Brazilian president Michel Temer charged with taking £9m in bribes

Marsha Scott
June 28, 2017

Speaking to reporters and allies in the capital Brasilia, Mr Temer said his career and life had been "productive" and "clean".

Mr Temer says his ex-aide was duped and did nothing wrong. On the document, Janot also points out that Temer contradicted himself twice. If Janot comes forward with those two charges, lawmakers will have to make a decision.

In a previously undisclosed exchange from that March conversation between Temer and Batista, the president tells the businessman that he was a major influence on the appointment of Henrique Meirelles as finance minister, the federal police said on Monday. It is not yet clear how long that process will take, but if the president is eventually found guilty he would be stripped of office and could be jailed. Key lawmakers in Temer's alliance have said they would halt work on proposed labour reforms if they are forced to vote on charges against the president.

Investigators have uncovered stunning levels of corruption centred on companies paying billions in bribes to politicians and executives, in return for lucrative contracts. In plea deal testimony for corruption allegations, leaders of JBS accused Temer of taking bribes.

When Janot opened the investigation last month, the markets tanked and Brazil's real currency fell sharply against the USA dollar.

But if Congress votes to accept Mr Janot's charges against Mr Temer the president would be suspended for six months to go on trial.

Whether or not Temer will stand trial is now up to the lower house of Brazil's Congress, where he is believed to have enough support to thwart the two-thirds majority needed to start legal proceedings.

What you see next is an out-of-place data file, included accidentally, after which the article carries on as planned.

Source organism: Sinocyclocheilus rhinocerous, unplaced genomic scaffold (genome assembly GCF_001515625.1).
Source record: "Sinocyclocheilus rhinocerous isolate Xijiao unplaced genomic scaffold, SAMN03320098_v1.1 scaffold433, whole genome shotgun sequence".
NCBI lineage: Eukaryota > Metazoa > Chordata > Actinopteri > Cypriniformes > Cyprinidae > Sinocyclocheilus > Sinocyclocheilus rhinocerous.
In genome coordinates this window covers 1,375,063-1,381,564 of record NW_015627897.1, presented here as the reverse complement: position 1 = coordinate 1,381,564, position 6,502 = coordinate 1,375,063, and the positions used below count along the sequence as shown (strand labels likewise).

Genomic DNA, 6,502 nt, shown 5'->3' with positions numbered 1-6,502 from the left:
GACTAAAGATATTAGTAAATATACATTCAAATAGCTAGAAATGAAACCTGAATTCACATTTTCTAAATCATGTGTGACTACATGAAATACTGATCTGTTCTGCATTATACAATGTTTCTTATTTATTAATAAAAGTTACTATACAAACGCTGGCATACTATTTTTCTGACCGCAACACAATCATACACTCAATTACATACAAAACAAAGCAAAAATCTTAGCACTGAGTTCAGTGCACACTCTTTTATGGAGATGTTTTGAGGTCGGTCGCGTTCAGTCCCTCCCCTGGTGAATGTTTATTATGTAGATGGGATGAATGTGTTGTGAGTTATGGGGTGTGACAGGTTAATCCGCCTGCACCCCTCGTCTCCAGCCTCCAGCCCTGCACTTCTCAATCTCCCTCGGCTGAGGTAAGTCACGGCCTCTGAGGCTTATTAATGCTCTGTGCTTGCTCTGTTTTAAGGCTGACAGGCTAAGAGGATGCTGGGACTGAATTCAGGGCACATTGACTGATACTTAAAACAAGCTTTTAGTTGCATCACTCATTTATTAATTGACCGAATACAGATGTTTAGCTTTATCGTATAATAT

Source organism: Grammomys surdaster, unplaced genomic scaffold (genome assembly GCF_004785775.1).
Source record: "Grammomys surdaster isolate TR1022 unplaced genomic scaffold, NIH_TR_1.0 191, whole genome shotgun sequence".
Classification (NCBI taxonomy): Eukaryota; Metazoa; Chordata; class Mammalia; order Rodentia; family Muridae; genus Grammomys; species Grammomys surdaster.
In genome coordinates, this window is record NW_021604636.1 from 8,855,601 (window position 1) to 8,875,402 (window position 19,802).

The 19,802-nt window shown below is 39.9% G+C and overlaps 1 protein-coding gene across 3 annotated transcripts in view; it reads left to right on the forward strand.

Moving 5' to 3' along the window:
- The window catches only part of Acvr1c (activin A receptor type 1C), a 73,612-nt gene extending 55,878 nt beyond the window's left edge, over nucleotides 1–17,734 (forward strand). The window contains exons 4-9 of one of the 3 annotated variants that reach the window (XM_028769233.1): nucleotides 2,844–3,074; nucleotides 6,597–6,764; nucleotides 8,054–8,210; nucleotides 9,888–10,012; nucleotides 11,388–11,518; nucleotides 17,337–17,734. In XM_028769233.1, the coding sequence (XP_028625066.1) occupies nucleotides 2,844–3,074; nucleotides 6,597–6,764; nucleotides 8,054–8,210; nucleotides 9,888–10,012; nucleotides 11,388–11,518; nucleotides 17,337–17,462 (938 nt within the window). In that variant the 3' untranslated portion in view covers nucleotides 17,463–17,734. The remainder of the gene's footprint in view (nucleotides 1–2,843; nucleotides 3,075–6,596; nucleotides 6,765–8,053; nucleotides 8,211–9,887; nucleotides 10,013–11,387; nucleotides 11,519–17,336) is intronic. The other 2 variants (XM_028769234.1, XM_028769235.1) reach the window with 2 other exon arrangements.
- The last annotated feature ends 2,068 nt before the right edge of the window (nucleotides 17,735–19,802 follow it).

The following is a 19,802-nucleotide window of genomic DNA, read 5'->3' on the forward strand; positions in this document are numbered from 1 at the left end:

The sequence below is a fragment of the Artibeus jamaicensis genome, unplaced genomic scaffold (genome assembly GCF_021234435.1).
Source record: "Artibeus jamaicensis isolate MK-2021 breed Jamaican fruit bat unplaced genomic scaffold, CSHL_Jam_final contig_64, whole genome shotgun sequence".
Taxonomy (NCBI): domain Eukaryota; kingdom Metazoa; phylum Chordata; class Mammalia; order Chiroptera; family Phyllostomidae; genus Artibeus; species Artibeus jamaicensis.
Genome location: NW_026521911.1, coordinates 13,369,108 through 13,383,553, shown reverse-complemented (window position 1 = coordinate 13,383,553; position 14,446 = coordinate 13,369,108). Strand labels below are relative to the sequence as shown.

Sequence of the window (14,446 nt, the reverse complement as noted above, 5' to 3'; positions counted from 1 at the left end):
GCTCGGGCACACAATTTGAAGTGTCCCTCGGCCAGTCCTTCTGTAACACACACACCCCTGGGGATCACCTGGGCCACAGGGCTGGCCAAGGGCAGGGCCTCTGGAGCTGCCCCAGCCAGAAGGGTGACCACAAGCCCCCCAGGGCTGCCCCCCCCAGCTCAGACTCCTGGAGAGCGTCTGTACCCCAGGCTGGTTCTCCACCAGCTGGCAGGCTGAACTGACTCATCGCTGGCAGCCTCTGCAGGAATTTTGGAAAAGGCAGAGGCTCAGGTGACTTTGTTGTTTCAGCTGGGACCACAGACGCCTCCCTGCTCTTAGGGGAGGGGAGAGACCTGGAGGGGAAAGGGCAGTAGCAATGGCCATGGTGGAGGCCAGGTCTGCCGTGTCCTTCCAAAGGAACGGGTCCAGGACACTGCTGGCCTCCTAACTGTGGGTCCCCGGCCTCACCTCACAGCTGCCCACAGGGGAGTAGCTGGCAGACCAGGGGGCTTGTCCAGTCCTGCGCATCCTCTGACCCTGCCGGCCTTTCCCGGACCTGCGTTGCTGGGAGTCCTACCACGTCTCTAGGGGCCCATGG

Currently, the lower house of Congress is lukewarm about bringing him down.

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Sonia Fleury is a political science professor at the Fundacao Getulio Vargas University in Rio de Janeiro.

Janot is also probing Temer for alleged obstruction of justice and membership of a criminal group.

The indictment itself was blistering in its assessment of Temer, saying he showed a total disregard for his office and that his actions, including secret meetings not on his official calendar, showed he was trying to cover up "criminal actions".

Temer has denied the charges and says he won't step down, with growing street protests calling for his resignation and a spiraling Brazilian economy, he risks being the second Brazilian president impeached in less than a year.

The Attorney-General's Office accuses Temer of passive corruption, asks that he loses office and has to pay 10 million BRL as a fine.

On May 17, a recording of Temer supposedly discussing the payment of hush money to the jailed Cunha emerged.

Temer's latest approval ratings are just seven percent, lower even than his leftist predecessor Dilma Rousseff, whom he replaced a year ago when she was impeached and removed from office by his congressional allies.

Other reports by MaliBehiribAe

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